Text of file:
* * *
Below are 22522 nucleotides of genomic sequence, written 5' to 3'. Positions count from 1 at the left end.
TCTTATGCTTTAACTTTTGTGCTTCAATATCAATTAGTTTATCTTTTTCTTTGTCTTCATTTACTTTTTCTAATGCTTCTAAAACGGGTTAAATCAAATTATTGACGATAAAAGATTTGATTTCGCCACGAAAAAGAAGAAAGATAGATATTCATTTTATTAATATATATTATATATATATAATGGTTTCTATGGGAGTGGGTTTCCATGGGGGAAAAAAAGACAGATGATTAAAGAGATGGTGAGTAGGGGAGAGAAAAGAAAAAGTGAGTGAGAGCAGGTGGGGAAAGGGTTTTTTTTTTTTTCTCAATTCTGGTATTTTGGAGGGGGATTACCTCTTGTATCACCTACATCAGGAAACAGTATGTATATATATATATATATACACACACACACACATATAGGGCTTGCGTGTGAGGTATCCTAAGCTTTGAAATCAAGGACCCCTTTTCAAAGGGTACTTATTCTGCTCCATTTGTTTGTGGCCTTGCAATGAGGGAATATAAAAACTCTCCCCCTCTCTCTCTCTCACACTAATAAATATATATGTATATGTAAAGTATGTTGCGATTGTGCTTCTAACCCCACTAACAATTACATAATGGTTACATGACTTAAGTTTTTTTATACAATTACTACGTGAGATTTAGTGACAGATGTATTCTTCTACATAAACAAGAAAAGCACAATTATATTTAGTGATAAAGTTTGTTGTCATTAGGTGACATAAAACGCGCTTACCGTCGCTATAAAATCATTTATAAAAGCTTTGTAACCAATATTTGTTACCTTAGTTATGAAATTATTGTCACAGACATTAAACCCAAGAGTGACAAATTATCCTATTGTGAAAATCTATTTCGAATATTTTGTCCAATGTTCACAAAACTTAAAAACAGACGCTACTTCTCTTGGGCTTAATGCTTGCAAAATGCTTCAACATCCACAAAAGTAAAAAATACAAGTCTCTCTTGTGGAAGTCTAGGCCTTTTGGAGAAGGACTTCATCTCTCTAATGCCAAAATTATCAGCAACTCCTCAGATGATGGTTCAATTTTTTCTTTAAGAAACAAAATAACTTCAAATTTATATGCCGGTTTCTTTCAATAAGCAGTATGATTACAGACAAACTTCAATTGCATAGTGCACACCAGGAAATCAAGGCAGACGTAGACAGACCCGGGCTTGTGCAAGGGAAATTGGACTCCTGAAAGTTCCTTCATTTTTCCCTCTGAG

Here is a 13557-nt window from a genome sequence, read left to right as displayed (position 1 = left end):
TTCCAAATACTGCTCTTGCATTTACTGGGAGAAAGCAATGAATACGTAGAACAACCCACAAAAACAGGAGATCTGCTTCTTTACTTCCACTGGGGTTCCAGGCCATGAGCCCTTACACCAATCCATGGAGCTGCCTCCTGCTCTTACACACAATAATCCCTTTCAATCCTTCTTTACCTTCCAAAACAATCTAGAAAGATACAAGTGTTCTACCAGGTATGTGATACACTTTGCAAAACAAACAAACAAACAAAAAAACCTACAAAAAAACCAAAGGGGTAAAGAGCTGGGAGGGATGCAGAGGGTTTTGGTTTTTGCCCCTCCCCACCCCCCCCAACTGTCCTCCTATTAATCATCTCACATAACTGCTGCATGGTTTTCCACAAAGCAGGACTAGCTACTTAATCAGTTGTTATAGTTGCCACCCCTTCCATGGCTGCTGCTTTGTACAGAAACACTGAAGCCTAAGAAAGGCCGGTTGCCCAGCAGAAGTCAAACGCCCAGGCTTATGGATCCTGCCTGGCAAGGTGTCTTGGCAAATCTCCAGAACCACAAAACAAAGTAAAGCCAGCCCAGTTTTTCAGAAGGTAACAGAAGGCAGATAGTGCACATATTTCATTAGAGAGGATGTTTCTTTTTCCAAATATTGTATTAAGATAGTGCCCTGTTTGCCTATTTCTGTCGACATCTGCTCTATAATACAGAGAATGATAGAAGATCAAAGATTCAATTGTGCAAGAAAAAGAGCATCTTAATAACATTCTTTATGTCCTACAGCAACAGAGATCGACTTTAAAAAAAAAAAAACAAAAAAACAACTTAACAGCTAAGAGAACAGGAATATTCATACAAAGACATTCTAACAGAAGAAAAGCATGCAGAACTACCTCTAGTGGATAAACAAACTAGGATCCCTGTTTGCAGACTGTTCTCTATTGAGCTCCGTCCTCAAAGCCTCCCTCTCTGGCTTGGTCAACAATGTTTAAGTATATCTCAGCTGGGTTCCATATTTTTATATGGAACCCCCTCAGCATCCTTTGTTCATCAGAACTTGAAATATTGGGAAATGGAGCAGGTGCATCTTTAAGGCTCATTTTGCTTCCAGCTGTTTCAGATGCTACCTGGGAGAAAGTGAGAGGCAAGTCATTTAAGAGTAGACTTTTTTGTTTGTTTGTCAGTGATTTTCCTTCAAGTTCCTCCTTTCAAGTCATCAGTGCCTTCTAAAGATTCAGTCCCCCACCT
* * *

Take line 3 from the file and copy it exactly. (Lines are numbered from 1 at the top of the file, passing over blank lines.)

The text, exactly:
Here is a 13557-nt window from a genome sequence, read left to right as displayed (position 1 = left end):